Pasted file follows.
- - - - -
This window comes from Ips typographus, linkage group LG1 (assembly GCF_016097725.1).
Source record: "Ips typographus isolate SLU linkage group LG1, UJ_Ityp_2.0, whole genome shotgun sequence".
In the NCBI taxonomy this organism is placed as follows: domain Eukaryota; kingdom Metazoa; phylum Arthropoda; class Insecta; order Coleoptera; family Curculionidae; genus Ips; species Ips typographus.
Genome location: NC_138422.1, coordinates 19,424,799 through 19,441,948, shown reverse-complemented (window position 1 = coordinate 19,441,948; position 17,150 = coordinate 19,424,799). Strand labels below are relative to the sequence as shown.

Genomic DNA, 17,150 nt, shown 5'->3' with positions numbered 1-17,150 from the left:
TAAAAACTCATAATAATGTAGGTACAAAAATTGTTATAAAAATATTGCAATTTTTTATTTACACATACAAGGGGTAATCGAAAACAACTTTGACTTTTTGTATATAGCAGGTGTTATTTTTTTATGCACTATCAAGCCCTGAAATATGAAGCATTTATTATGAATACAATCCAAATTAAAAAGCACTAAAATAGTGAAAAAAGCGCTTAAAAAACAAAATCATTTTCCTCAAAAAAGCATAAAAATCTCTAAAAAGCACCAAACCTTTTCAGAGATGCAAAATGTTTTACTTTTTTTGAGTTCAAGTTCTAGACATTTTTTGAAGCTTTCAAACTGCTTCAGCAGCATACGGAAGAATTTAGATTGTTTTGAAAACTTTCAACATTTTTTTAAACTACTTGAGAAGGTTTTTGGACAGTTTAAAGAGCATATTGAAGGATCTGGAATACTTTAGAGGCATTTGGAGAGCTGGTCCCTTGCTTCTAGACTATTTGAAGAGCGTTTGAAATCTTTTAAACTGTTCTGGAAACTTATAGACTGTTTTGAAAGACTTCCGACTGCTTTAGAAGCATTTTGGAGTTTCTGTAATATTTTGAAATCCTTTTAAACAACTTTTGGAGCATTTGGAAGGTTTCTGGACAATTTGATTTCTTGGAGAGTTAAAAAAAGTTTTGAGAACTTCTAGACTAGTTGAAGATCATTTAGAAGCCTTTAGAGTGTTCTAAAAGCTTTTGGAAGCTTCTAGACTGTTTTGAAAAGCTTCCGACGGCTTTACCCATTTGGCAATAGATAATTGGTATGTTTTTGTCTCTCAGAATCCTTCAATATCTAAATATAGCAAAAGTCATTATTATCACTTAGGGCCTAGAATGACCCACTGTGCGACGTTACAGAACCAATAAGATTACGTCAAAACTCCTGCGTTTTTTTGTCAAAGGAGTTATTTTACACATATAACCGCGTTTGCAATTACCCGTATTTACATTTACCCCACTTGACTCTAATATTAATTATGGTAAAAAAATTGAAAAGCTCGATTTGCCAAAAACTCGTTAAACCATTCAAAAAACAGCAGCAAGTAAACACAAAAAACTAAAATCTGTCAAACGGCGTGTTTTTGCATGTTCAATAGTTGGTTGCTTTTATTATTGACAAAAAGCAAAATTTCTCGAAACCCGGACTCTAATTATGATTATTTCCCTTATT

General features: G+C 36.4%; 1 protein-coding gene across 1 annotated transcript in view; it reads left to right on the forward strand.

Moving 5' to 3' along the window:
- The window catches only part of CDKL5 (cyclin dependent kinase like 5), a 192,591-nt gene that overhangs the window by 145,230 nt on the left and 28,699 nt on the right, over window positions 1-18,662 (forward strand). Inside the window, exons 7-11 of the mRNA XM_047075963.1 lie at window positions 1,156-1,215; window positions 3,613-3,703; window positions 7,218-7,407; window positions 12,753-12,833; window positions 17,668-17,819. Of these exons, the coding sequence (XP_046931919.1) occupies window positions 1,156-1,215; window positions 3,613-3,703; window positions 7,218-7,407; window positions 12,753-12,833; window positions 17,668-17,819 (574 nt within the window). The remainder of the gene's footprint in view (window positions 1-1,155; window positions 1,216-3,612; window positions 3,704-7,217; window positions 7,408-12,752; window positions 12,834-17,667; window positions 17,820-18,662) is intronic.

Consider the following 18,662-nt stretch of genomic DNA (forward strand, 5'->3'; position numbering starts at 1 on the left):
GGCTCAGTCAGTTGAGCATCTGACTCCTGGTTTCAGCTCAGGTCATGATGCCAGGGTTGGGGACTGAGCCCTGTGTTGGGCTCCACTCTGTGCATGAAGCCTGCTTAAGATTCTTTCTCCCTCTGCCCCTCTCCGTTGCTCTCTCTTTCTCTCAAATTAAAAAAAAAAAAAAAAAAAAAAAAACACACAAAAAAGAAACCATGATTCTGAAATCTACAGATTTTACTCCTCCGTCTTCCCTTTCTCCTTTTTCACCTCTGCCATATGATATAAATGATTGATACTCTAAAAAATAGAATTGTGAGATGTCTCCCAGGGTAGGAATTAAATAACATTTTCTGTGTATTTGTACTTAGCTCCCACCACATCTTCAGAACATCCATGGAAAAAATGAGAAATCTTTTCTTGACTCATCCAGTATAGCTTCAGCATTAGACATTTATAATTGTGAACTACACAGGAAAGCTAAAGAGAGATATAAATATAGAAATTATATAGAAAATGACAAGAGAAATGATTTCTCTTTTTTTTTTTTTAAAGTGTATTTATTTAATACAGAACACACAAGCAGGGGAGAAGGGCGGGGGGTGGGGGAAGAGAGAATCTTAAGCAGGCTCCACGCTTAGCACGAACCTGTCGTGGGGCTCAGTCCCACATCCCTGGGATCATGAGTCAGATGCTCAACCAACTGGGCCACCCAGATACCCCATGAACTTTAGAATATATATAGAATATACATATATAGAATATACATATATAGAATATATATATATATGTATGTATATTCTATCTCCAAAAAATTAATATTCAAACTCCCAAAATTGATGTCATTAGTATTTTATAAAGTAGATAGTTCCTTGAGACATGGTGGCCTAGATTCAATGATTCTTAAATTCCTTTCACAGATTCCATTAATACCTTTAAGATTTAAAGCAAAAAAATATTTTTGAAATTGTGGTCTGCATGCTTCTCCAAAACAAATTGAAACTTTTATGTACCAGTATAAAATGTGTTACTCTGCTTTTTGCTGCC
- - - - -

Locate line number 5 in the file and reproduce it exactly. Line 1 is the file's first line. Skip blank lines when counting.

Genomic DNA, 17,150 nt, shown 5'->3' with positions numbered 1-17,150 from the left: